Club, Endurance and Isle of Man racer, been riding bikes since 1970 something, got the bug sitting on the back of my dad’s 400 Four. First ride was an Italjet followed by RM80 and YZ125 dirt bikes, current bikes range from agricultural to exotic. Writing about bikes for four years.
Sidi Canyon Gore Leather Boots GTX
I have been testing the unisex Italian styled Sidi GTX, I was planning a trip to the wettest state in the states where I planned to ride long distances. I wanted a robust comfortable boot that would keep me dry in a downpour. I tend to ride in ankle length boots on my touring bike and always get wet when caught out. I chose the longer ¾ length Gore – Tex boot. I was pleased that I did as I was caught on the first day riding 220 miles in the pouring rain.
Full grain leather and chamois split grain leather. These boots have a cruiser style about them, yet are perfectly practical for every day riding.
The GTX is a new mid-level long range boot, which comes with some pro-level features.
The Sidi Canyon Gore-Tex Boots are perfect for daily commuting or long range sport touring. The waterproof yet breathable Gore-Tex membrane is guaranteed to keep you dry and the top grain leather construction will certainly keep these boots in your stable for many years to come.
This boot has the lifetime Gore – Tex waterproof guarantee, which means it will be replaced if it leaks. The breathable membrane carries sweat and moisture away from the foot keeping you dry and comfortable. This boot is 100% waterproof.
Behind the Velcro that opens and seals the boot there is a Gore – tex gator that keeps the water out and from seeping through the vulnerable Velcro fastening.
The boot has a leather outer shell with suede panels which are as much about style as they are protection. This boot is functional as an endure or street boot and looks good with jeans or leathers.
All the panels are double stitched for durability and protection.
The boot was comfortable straight away, I have always found Sidi boots need a bit of breaking in, especially the off road range. These boots are touch but subtle enough for comfort without the usual Sidi break in. Comfort comes from a removable arch support – useful if, like me, you’ve got a high arch. It makes the boots more supportive when walking and the liner is comfortable too.
The ratcheting instep buckle keeps your heel firmly planted and the thick soles will dampen any road or engine vibrations being sent through the pegs. The buckle makes you feel particularly secure when putting weight through the foot peg and because my feet didn’t move around inside the boots, it made foot placement feel nice and accurate.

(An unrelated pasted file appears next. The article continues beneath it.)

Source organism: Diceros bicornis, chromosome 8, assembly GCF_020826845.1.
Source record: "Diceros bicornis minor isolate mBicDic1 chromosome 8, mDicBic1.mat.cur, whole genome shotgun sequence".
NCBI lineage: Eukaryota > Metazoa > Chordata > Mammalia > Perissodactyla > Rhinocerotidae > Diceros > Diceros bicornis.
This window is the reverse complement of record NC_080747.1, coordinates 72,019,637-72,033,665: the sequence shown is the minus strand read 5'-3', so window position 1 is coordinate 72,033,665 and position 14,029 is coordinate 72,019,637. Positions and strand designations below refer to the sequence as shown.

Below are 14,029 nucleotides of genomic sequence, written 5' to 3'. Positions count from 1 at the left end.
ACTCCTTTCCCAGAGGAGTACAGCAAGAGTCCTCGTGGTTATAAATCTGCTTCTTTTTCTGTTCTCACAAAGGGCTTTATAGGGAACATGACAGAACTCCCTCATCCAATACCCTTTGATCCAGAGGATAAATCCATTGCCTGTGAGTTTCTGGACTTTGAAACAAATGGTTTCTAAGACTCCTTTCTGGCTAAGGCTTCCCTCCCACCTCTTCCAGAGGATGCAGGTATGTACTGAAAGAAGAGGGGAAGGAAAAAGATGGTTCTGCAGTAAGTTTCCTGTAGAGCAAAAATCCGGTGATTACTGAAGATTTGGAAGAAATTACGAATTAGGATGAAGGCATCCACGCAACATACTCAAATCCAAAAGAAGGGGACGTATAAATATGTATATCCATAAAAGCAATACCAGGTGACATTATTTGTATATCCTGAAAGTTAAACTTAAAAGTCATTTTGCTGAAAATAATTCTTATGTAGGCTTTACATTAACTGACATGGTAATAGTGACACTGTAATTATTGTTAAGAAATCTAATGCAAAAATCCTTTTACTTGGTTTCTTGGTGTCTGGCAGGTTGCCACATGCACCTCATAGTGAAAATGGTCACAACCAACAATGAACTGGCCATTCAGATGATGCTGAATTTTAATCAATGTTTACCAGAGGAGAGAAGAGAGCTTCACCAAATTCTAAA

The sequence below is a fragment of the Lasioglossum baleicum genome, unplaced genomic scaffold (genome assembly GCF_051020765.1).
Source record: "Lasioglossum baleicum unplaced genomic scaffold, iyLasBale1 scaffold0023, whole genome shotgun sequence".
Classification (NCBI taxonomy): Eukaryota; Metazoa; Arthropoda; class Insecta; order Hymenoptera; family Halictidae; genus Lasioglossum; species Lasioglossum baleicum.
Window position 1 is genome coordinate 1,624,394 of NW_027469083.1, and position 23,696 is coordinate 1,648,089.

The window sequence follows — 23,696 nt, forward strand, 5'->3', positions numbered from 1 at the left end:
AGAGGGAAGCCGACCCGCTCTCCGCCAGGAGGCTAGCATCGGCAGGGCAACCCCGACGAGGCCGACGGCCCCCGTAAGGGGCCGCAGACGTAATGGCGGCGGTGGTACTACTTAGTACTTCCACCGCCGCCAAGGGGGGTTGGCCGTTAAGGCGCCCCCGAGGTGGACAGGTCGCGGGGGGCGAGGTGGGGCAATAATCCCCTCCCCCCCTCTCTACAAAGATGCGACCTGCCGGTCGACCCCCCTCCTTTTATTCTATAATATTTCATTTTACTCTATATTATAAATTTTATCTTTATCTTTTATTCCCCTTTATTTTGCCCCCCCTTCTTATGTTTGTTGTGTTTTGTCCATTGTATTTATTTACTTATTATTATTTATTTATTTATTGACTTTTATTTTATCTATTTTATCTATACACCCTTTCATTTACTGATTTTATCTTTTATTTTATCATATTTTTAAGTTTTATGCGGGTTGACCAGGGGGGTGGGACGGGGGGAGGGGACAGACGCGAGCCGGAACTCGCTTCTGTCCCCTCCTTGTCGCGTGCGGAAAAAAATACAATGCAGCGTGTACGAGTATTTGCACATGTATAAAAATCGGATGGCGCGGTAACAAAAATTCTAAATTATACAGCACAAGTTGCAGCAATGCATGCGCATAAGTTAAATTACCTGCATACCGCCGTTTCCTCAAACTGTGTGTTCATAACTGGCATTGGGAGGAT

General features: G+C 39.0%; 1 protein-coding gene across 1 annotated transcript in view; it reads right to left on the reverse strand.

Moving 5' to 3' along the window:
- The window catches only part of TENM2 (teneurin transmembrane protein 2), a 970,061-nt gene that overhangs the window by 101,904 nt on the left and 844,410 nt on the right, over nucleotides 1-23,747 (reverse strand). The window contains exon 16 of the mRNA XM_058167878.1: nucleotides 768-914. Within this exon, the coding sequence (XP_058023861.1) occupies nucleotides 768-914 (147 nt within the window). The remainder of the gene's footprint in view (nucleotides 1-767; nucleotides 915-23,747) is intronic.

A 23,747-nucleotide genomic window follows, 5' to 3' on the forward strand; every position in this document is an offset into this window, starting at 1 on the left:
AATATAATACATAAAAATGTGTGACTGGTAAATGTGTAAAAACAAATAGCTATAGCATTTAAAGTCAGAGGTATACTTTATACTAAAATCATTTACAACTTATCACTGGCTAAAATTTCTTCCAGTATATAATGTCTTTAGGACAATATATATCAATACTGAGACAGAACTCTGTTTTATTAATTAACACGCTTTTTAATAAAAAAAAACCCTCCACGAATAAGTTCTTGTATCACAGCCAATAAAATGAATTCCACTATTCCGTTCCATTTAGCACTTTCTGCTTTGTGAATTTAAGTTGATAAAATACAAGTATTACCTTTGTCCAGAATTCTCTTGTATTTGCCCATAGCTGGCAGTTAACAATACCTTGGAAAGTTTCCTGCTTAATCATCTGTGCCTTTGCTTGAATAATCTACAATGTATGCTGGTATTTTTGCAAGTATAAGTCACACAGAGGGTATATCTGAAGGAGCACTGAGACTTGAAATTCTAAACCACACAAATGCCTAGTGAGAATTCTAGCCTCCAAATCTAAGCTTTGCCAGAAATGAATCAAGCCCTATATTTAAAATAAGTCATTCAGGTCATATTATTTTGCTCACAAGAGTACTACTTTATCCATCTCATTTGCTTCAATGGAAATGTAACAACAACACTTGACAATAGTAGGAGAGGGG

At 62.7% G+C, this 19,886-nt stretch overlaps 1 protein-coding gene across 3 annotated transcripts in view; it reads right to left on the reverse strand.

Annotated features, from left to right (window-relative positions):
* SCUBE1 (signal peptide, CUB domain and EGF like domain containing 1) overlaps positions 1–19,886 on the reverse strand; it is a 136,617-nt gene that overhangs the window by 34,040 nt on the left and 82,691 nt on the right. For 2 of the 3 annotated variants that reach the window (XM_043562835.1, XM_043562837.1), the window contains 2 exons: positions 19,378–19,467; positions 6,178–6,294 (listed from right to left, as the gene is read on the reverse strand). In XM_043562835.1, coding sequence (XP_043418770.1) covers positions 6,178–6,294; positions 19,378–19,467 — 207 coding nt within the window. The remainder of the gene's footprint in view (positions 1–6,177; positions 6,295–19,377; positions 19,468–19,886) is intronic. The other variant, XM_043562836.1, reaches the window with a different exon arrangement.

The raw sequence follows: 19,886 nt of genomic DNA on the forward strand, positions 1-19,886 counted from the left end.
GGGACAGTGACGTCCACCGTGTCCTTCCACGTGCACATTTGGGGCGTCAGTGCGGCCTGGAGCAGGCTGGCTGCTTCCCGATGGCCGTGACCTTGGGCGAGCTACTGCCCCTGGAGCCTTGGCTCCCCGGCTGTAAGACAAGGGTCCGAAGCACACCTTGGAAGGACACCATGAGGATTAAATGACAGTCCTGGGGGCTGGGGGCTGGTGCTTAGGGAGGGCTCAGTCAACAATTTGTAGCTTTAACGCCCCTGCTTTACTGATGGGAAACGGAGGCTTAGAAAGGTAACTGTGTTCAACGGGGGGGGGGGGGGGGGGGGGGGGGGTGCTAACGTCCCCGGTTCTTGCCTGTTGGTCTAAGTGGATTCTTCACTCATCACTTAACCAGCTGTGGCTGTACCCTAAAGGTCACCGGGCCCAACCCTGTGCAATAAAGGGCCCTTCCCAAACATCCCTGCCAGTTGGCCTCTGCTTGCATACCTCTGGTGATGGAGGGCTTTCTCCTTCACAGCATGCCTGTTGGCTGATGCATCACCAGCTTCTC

There is a thermal plastic shin guard which is really usual avoiding typical injuries where your foot slips of the foot peg and breaks or damages your shin. Protection also comes from the fact it covers the calf area so it should be able to fend off branches and trail debris, and prevent foot pegs hurting the lower leg in the event of a crash
The toe has a reinforced toe box and the and heal has a protective cup. The ankles are protected with heavy duty cups.
The anti-slip rubber sole offers grip on the ground and on the pegs. The sole looks like a workman’s boot. It is medium stiff and flex. There is an abundance of grip. I was riding bikes weighing in over 400 kg in the wet. I was confident when I put my foot down that I had the grip to keep the bike upright. It was also easy to clean as you can just house off and the dirt falls from the large gaps with ease.
There are reflective strips on the back of the boots for attracting attention.
The bridge of the boot has the same textured padding to protect the toe and top of the foot from any bruising you can get changing gears. I found this padding comfortable and it did the job well.
All in all, the GTX is a good looking boot with good supportive and protective features and I’ve found it to be a reassuring touring boot.
There is a wide range of sizes for both men and woman.
Update October 2017
I have just ridden from London to European Bike Week in Faak am See Austria. I took the long way round riding 2,800 miles. At least 2,600 were ridden in light to torrential rain. I was also caught out in snow storm in the Italian Dolomites. When I planned my trip the sun was shinning so I did not anticipate dire weather. I was going to wear lightweight ankle boots. I was pleased that I wore these boots.
I was comfortable and completely dry for the entire trip rain, snow and the 200 dry miles.